Federal employees are protected from discrimination in the workplace by federal laws such as Title VII of the Civil Rights Act of 1964, the Age Discrimination in Employment Act, and the Rehabilitation Act. These laws prohibit employers from discriminating against employees on the basis of a protected class such as race/ethnicity, color, religion, sex (including sexual orientation and gender identity), national origin, age, and disability.
If you are a federal employee and believe you have been the victim of unlawful discrimination, you have the right to seek redress in federal court by filing a lawsuit. However, before doing so, it is important to understand that you must first exhaust your administrative remedies. This means that you must first go through the proper channels within your agency to try to resolve the issue internally. Only after you have done so can you then pursue legal action in federal court.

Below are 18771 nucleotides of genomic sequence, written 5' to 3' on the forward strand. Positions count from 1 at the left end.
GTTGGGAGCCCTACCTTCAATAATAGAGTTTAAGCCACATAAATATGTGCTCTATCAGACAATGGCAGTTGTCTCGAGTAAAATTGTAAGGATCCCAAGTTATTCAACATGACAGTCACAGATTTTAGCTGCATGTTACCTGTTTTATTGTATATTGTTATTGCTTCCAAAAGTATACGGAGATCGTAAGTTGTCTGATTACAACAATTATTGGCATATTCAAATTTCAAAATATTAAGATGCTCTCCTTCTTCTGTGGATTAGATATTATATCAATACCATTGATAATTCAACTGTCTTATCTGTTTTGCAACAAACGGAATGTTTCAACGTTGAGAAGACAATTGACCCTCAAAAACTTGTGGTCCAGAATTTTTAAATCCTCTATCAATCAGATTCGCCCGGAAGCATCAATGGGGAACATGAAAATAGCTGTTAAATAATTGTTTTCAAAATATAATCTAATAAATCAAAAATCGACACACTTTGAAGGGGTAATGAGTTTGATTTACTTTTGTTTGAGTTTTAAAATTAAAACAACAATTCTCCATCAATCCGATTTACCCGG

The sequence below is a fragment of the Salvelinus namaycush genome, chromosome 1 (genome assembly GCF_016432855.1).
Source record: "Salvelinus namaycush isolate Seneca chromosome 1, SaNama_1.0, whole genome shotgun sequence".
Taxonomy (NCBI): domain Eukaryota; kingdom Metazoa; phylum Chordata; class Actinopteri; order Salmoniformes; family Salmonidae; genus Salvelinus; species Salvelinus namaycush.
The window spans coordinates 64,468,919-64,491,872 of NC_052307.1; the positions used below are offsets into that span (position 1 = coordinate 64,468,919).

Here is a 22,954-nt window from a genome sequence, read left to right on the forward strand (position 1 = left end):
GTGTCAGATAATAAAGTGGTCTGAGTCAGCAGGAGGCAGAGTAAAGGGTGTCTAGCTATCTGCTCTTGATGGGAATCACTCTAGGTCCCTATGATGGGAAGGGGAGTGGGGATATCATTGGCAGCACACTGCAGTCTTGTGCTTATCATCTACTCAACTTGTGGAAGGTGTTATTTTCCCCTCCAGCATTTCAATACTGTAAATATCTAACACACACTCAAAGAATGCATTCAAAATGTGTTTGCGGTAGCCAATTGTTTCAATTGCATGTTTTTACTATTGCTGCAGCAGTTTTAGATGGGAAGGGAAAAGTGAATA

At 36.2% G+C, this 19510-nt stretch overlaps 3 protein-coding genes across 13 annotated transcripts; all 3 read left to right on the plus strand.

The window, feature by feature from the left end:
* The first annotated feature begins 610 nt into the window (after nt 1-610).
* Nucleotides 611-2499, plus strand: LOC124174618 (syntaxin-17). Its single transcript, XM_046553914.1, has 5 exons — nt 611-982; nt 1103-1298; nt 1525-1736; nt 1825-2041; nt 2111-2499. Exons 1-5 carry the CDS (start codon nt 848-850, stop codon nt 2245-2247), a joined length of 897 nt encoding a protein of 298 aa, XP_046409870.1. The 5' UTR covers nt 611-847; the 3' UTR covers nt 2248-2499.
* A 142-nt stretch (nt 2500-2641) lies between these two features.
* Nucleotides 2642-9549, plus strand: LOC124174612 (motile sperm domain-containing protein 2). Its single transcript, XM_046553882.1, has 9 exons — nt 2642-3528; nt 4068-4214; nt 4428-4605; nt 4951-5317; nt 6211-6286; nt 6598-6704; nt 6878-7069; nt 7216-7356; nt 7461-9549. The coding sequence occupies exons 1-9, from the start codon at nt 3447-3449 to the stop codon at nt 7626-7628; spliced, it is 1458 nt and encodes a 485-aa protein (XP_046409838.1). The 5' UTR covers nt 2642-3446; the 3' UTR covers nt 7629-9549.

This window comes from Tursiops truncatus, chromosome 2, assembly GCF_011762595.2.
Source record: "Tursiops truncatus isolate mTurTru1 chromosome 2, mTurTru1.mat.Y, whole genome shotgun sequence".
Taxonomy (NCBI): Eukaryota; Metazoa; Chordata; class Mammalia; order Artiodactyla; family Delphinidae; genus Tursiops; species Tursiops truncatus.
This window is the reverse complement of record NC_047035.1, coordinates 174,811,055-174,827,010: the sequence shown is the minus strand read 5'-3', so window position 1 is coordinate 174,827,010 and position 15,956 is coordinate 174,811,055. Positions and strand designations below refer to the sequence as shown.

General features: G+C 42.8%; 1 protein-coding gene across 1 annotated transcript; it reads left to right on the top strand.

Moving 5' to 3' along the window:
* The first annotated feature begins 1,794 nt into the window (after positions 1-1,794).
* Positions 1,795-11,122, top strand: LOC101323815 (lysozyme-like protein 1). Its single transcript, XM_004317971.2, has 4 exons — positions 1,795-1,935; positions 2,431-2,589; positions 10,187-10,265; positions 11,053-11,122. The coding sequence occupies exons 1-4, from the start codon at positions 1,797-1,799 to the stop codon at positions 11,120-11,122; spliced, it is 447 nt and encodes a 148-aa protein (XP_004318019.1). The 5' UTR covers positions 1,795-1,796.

In this blog post, we’ll discuss the specific steps you need to take to exhaust your administrative remedies so that you may proceed to filing a complaint in federal court. Please note, however, you should consult an experienced attorney who can provide guidance and advice on the specific procedures and strategies that apply to your case.
Administrative Exhaustion Steps for Federal Employees
Step #1: Pre-Complaint Counseling
The first step in this process is to contact an Equal Employment Opportunity (EEO) counselor within your agency. Importantly, you must initiate contact with the EEO counselor within 45 days of the discriminatory act or event to be eligible to then file a complaint. The EEO counselor will help you to understand your rights and options, and will try to resolve the issue(s) informally through counseling—or mediation if offered by the agency. Counseling must ordinarily be completed within 30 calendar days, and mediation within 90 calendar days. If you are unable to resolve the issue through counseling or mediation, you may file a formal EEO complaint with the agency.